GILBERT, AZ — According to the Maricopa Department of Public Health, six children between the ages of 2 and 11, who live and go to school in Gilbert, developed E. coli between October 2018 and May 2019.
At least two of those children attend San Tan Charter School, according to legal documents.
On November 12, The McClellan Law Firm filed notice of claims against the town of Gilbert and San Tan Charter School, totaling a combined $116 million dollars. The law firm, representing a fourth and fifth-grade student and their families, says the boys are suffering from infections as a result of E. coli.
They claim the boys were both diagnosed in May. They say each is now suffering from a long list of illnesses and injuries. Documents state one has severe brain damage is on a feeding tube and can't walk. The other was hospitalized and is on dialysis.
The families claim clogged toilets, contaminated water, and loose animals on school campus contributed to a "filthy disease-causing environment."
The claims also include an inspection done of the school by the Maricopa County Department of Public Health. It states while the temperature of some food items was not found to be in compliance and employees had to be reminded of proper handwashing requirements, no county legal action would take place.
In a letter sent to families at San Tan Charter School, the school's superintendent Dr. Kristofer Sippel stated in part, "For those of you who were with us last year you may remember that we invited the Health Department out to do a site visit in May in response to an internal concern for E-coli at the Recker campus. The thorough site visit which included soil and water samples came up negative for e-Coli on the Recker campus."
A spokesperson for the Maricopa County Department of Public Health says it can be difficult to track down the source of the infection. She says families often speak with investigators and fill out questionnaires to figure out where they've eaten, when they've eaten and the commonalities between the cases, but it's not always crystal clear. For example, if you go back to a restaurant, it's possible a particular food item will no longer be there.
MCDPH says it could take about 3 more months before more details into the investigation are released. The department says the investigation is currently open and unless another case is identified soon, they'll likely close it in January. They say it could take about 30-60 days to write up a complex investigation report.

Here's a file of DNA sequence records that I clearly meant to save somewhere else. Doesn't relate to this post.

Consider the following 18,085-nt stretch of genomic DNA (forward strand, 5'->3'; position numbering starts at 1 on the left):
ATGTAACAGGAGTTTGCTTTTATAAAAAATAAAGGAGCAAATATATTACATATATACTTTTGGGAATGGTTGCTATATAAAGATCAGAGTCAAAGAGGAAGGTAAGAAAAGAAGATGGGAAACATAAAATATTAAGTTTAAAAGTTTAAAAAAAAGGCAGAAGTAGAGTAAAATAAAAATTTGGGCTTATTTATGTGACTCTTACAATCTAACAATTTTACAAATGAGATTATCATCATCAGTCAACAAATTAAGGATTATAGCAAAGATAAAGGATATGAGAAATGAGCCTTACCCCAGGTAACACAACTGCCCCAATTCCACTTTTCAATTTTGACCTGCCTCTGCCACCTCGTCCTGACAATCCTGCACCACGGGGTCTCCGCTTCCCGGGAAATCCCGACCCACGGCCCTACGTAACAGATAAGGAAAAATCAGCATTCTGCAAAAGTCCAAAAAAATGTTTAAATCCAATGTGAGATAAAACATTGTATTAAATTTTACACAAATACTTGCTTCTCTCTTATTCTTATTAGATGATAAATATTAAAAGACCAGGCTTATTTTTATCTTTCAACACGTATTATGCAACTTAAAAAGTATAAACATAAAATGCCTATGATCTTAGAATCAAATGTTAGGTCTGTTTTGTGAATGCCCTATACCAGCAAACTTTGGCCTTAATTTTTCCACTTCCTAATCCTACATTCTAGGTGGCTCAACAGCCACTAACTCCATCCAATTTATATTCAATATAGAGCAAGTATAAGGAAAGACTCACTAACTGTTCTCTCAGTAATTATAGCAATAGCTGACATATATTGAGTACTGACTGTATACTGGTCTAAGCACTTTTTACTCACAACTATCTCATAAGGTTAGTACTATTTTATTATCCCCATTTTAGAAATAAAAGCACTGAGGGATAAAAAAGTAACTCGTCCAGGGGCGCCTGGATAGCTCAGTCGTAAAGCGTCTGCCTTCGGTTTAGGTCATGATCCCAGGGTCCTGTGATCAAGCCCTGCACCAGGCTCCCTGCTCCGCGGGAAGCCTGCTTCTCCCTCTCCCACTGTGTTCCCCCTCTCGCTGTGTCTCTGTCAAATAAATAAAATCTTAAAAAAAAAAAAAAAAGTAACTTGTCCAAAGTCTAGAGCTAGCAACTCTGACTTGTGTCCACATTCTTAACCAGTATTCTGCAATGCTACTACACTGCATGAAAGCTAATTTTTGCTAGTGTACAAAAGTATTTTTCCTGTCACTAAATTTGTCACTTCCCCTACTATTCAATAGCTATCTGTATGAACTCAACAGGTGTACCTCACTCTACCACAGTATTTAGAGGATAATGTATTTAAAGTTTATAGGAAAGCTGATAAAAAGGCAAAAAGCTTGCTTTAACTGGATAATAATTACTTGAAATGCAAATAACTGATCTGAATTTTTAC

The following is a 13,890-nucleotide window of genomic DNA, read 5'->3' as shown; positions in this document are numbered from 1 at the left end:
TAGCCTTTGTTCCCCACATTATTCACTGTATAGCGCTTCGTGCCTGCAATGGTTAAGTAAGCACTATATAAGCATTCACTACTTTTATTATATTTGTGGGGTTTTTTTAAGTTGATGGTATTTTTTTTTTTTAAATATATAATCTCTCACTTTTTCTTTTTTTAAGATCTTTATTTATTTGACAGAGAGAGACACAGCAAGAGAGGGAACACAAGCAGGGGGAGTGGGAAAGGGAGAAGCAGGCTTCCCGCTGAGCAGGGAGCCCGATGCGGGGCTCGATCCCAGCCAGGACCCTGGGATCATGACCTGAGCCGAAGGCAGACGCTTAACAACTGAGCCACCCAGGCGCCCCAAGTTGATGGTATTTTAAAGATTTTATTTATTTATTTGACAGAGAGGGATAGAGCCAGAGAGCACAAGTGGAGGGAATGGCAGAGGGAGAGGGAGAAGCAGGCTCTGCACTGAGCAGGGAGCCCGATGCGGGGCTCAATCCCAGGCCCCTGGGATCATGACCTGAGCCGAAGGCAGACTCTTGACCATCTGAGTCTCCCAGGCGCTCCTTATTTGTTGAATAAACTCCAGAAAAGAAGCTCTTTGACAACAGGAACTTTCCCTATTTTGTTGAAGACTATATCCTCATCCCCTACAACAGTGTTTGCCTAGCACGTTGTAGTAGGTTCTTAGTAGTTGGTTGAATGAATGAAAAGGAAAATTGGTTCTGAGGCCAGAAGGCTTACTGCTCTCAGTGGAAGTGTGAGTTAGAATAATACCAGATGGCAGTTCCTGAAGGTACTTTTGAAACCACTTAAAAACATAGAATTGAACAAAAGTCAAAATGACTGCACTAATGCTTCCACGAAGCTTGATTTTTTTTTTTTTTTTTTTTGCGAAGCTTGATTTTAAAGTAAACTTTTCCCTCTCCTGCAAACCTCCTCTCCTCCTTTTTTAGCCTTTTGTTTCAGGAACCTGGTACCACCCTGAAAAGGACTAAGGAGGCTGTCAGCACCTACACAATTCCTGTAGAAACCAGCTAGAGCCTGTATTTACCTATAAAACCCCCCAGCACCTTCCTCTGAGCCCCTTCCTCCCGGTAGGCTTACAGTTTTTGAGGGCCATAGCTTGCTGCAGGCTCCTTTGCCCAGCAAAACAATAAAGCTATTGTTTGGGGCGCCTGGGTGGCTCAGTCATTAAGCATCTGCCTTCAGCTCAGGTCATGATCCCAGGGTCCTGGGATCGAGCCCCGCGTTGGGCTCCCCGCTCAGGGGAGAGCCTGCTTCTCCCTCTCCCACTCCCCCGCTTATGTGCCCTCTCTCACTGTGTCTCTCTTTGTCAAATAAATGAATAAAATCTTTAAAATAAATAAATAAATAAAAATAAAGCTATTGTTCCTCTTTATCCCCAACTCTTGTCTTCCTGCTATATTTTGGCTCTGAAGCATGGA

A spokeswoman for the town of Gilbert also said the town's water is in full compliance with all regulatory requirements. They sent ABC15 the following statement:
"We are sad to learn about the details mentioned in the claim. Gilbert has fully cooperated with the Maricopa County Department of Public Health and the Centers for Disease Control and Prevention’s investigation as they tried to locate the source. Gilbert’s drinking and reclaimed water systems were, and continue to be, in full compliance with all regulatory requirements."
A spokeswoman for MCDPH says to date, they have not identified a cause for the six cases of E. coli. "We looked at every possible link between two or more cases, and worked with partners to evaluate possible concerns and perform environmental testing to look for E. coli O157. No source was found," said Public Information Officer for Maricopa County Public Health Sonia Singh in an email to ABC15.
She added: "Our multi-agency, multi-jurisdictional investigation included partnering with Maricopa County Environmental Services Department, the Town of Gilbert, the Centers for Disease Control and Prevention (CDC), and TGen. Together, we performed an extensive epidemiologic and environmental investigation that included animal, water and soil testing on multiple days, with all results negative for E. coli O157. The only thing that all six cases have in common is that they live or go to school in Gilbert. Ages range from 2 to 11 years old. No case has been identified since May 2019, even though MCDPH has been actively looking for them. We think this is likely over. Out of an abundance of caution and because the cases occurred months apart, we are leaving the investigation open. If another case is identified, we will initiate an investigation surrounding that case."
Gilbert Public Works Director Jessica Marlow says the Maricopa County Department of Public Health contacted them about the investigation.
"They just asked us for our records as part of that process, or asked us if we had any positive tests during that time period, and we hadn't," Marlow said.
She says while investigators didn't directly test the drinking water themselves, they did test the reclaimed water found in lakes throughout town.
"From there water's pulled out of the lakes and used to irrigate grass and golf courses and open spaces in our parks that all use reclaimed water for irrigation," Marlow said.
She ensures the water they consistently test is safe.
"Our teams take a lot of pride in doing a good job and keeping everything safe for the town," Marlow said.
To view the town's water quality reports, click here.